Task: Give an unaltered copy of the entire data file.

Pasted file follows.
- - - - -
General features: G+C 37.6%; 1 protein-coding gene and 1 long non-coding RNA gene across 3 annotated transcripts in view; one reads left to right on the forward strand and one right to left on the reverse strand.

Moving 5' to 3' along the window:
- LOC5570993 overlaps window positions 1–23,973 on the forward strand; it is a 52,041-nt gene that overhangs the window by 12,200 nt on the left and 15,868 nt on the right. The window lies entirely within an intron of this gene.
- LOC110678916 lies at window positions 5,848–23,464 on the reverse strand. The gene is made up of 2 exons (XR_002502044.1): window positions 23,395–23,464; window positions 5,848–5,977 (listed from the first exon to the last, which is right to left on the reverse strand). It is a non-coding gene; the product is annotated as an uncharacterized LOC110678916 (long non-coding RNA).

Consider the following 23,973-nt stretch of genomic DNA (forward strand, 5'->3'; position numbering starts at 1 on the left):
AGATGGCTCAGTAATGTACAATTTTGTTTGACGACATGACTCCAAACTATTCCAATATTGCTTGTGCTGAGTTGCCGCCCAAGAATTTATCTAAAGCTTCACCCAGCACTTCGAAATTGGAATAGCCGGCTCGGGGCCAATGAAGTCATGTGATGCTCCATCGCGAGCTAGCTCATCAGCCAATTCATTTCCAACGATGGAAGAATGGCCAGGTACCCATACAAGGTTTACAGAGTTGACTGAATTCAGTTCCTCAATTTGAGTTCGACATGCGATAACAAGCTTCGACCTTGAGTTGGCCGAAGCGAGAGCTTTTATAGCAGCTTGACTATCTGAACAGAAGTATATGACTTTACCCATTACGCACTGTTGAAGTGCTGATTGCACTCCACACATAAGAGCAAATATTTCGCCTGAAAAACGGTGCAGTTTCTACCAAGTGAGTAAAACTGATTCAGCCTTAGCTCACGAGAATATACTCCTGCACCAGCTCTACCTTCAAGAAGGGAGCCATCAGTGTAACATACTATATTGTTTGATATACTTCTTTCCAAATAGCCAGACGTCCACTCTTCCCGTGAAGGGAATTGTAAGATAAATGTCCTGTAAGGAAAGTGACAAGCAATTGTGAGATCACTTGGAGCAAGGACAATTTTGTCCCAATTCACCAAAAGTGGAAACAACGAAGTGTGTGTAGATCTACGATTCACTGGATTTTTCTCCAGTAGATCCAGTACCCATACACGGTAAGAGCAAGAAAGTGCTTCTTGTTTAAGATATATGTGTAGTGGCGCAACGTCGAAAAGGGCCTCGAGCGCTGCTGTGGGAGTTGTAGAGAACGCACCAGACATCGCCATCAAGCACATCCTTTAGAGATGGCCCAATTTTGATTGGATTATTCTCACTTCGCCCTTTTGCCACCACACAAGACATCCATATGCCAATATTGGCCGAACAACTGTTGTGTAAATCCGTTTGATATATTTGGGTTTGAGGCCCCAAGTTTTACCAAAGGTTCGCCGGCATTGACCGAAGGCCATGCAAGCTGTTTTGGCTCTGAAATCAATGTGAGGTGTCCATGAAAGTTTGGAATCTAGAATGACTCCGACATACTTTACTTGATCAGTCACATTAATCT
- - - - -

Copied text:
General features: G+C 37.6%; 1 protein-coding gene and 1 long non-coding RNA gene across 3 annotated transcripts in view; one reads left to right on the forward strand and one right to left on the reverse strand.

Moving 5' to 3' along the window:
- LOC5570993 overlaps window positions 1–23,973 on the forward strand; it is a 52,041-nt gene that overhangs the window by 12,200 nt on the left and 15,868 nt on the right. The window lies entirely within an intron of this gene.
- LOC110678916 lies at window positions 5,848–23,464 on the reverse strand. The gene is made up of 2 exons (XR_002502044.1): window positions 23,395–23,464; window positions 5,848–5,977 (listed from the first exon to the last, which is right to left on the reverse strand). It is a non-coding gene; the product is annotated as an uncharacterized LOC110678916 (long non-coding RNA).

Consider the following 23,973-nt stretch of genomic DNA (forward strand, 5'->3'; position numbering starts at 1 on the left):
AGATGGCTCAGTAATGTACAATTTTGTTTGACGACATGACTCCAAACTATTCCAATATTGCTTGTGCTGAGTTGCCGCCCAAGAATTTATCTAAAGCTTCACCCAGCACTTCGAAATTGGAATAGCCGGCTCGGGGCCAATGAAGTCATGTGATGCTCCATCGCGAGCTAGCTCATCAGCCAATTCATTTCCAACGATGGAAGAATGGCCAGGTACCCATACAAGGTTTACAGAGTTGACTGAATTCAGTTCCTCAATTTGAGTTCGACATGCGATAACAAGCTTCGACCTTGAGTTGGCCGAAGCGAGAGCTTTTATAGCAGCTTGACTATCTGAACAGAAGTATATGACTTTACCCATTACGCACTGTTGAAGTGCTGATTGCACTCCACACATAAGAGCAAATATTTCGCCTGAAAAACGGTGCAGTTTCTACCAAGTGAGTAAAACTGATTCAGCCTTAGCTCACGAGAATATACTCCTGCACCAGCTCTACCTTCAAGAAGGGAGCCATCAGTGTAACATACTATATTGTTTGATATACTTCTTTCCAAATAGCCAGACGTCCACTCTTCCCGTGAAGGGAATTGTAAGATAAATGTCCTGTAAGGAAAGTGACAAGCAATTGTGAGATCACTTGGAGCAAGGACAATTTTGTCCCAATTCACCAAAAGTGGAAACAACGAAGTGTGTGTAGATCTACGATTCACTGGATTTTTCTCCAGTAGATCCAGTACCCATACACGGTAAGAGCAAGAAAGTGCTTCTTGTTTAAGATATATGTGTAGTGGCGCAACGTCGAAAAGGGCCTCGAGCGCTGCTGTGGGAGTTGTAGAGAACGCACCAGACATCGCCATCAAGCACATCCTTTAGAGATGGCCCAATTTTGATTGGATTATTCTCACTTCGCCCTTTTGCCACCACACAAGACATCCATATGCCAATATTGGCCGAACAACTGTTGTGTAAATCCGTTTGATATATTTGGGTTTGAGGCCCCAAGTTTTACCAAAGGTTCGCCGGCATTGACCGAAGGCCATGCAAGCTGTTTTGGCTCTGAAATCAATGTGAGGTGTCCATGAAAGTTTGGAATCTAGAATGACTCCGACATACTTTACTTGATCAGTCACATTAATCT